There have been 215,902 cases of COVID-19 reported in New York City as of Thursday, according to New York state data. More than 18,000 have died from the virus, according to the city, and an additional 4,604 deaths are likely to have been caused by the virus, but those victims were not tested.
The privilege of social distance
Many of these neighborhoods that have had the most cases of the virus often have residents living more than one person to a room, according to the Columbia study. That means that someone showing symptoms of the virus may not have a place to isolate themselves.
“Our study shows that neighborhood socioeconomic status and household crowding are strongly associated with risk of infection,” Dr. Alexander Melamed, an assistant professor of obstetrics and gynecology at Columbia University Vagelos College of Physicians and Surgeons and a gynecologic oncologist at NewYork-Presbyterian/Columbia University Irving Medical Center, said in a statement about the research. “This may explain why Black and Hispanic people living in these neighborhoods are disproportionately at risk for contracting the virus.”
It was Melamed who had the idea to use a publicly available data set that linked people’s addresses to the built environment and their neighborhoods, she said. That led to their finding that household crowding has more to do with virus contraction than density alone.
“The ability to socially isolate is also something that is somewhat related to privilege,” Gyamfi-Bannerman explained. “A lot of the essential workers come from some of these neighborhoods where people still have to commute and still have to do things that maybe others don’t have to do.”
The implications of the study could inform the city’s health department as it navigates the next phases of the pandemic, or the potential second or third wave of the virus.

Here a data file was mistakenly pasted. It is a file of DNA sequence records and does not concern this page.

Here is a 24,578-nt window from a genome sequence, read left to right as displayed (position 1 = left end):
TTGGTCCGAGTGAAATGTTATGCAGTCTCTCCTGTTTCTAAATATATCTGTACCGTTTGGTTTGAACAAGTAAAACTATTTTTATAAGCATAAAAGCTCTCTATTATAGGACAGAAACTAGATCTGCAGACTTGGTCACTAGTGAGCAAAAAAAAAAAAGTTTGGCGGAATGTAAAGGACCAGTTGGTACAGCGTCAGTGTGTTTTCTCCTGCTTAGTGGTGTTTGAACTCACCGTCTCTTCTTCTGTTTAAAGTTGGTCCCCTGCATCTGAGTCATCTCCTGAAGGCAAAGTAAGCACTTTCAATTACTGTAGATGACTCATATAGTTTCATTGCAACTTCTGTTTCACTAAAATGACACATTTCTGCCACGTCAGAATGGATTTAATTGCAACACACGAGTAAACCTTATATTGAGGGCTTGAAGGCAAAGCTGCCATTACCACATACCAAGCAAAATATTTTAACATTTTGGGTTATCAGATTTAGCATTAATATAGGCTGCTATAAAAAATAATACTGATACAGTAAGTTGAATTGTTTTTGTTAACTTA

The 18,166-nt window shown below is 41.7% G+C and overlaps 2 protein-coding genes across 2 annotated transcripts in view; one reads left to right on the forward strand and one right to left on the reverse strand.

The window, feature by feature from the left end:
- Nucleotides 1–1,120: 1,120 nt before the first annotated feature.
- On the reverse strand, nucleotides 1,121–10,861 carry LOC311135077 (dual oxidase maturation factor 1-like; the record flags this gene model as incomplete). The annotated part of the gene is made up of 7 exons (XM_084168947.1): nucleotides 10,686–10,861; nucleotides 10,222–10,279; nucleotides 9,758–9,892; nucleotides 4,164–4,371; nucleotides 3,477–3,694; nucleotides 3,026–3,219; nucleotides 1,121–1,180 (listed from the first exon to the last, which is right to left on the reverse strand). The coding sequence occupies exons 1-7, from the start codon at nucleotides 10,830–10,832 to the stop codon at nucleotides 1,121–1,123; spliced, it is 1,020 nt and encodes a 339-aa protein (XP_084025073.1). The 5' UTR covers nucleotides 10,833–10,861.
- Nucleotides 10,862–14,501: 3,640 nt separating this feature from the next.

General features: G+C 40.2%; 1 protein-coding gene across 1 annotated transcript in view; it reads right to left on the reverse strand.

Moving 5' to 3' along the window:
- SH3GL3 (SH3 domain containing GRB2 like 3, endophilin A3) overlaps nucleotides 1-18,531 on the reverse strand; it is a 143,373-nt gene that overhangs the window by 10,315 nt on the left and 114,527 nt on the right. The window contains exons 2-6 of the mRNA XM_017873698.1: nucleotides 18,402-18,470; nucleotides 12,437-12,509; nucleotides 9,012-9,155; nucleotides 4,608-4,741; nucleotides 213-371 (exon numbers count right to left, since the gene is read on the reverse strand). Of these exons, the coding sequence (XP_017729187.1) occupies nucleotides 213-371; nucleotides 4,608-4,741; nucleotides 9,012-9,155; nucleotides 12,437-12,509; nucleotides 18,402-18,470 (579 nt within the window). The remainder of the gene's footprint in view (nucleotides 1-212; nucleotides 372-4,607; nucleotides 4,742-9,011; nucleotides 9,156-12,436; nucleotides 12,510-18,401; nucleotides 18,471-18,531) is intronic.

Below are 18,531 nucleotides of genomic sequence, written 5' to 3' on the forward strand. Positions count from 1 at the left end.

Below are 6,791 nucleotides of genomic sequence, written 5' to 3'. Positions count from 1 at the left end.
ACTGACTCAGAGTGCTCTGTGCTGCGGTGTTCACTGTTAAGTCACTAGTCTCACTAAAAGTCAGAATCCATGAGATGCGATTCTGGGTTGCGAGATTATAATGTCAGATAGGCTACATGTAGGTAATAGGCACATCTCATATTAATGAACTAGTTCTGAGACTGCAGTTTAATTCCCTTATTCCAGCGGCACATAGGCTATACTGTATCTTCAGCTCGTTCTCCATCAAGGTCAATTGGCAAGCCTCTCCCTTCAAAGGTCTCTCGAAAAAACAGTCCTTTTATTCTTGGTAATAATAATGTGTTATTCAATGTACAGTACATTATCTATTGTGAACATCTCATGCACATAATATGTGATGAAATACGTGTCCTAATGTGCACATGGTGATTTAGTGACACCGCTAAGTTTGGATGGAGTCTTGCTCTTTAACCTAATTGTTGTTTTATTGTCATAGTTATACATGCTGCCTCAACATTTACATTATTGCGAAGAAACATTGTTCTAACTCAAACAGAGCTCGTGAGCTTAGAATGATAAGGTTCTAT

“The knowledge that SARS-CoV-2 infection rates are higher in disadvantaged neighborhoods and among people who live in crowded households could help public health officials target preventive measures, like distributing masks or culturally competent educational information to these populations,” according to Melamed.
Research and data like this underscores existing disparities in many of these neighborhoods. Many lack insurance and/or don’t have the funds for preventive medicines, which means they have a host or pre-existing conditions.
Blackstock, who also works at an urgent-care clinic in Brooklyn, began reading about how the virus was affecting patients in China at the beginning of the year.
“They [were] saying that people with high chronic disease burdens, like diabetes, high blood pressure, asthma, those people aren’t doing well,” she remembered. “I was like, ‘oh no, this is not going to be good.’”
She was proved right, sadly. Many of her patients were essential or public transit workers, and she compared them to the “walking wounded.”
Additionally, there wasn’t enough testing in these neighborhoods, so cases of the virus were not being identified. Once they were, medical facilities in these neighborhoods were ill-equipped to handle the onslaught of sick patients, without enough ventilators, personal protective equipment and other necessary equipment.
Blackstock said that with the possibility of future waves of the virus, the city needs to do a better job working with people across all neighborhoods. That includes making sure they have enough personal protective equipment, working with community leaders, and amping up testing and contact tracing.
But it also means addressing the disparities in the system that have existed for years.
“It’s not just problems with health care,” Blackstock said. “It’s because they live in neighborhoods where there’s not adequate housing. They don’t have job opportunities that offer them health insurance or give them some sense of job security. They don’t have options for a quality education, and all of those factor into someone’s health. It’s important to have a more holistic view of what it takes to make individuals and communities healthy.”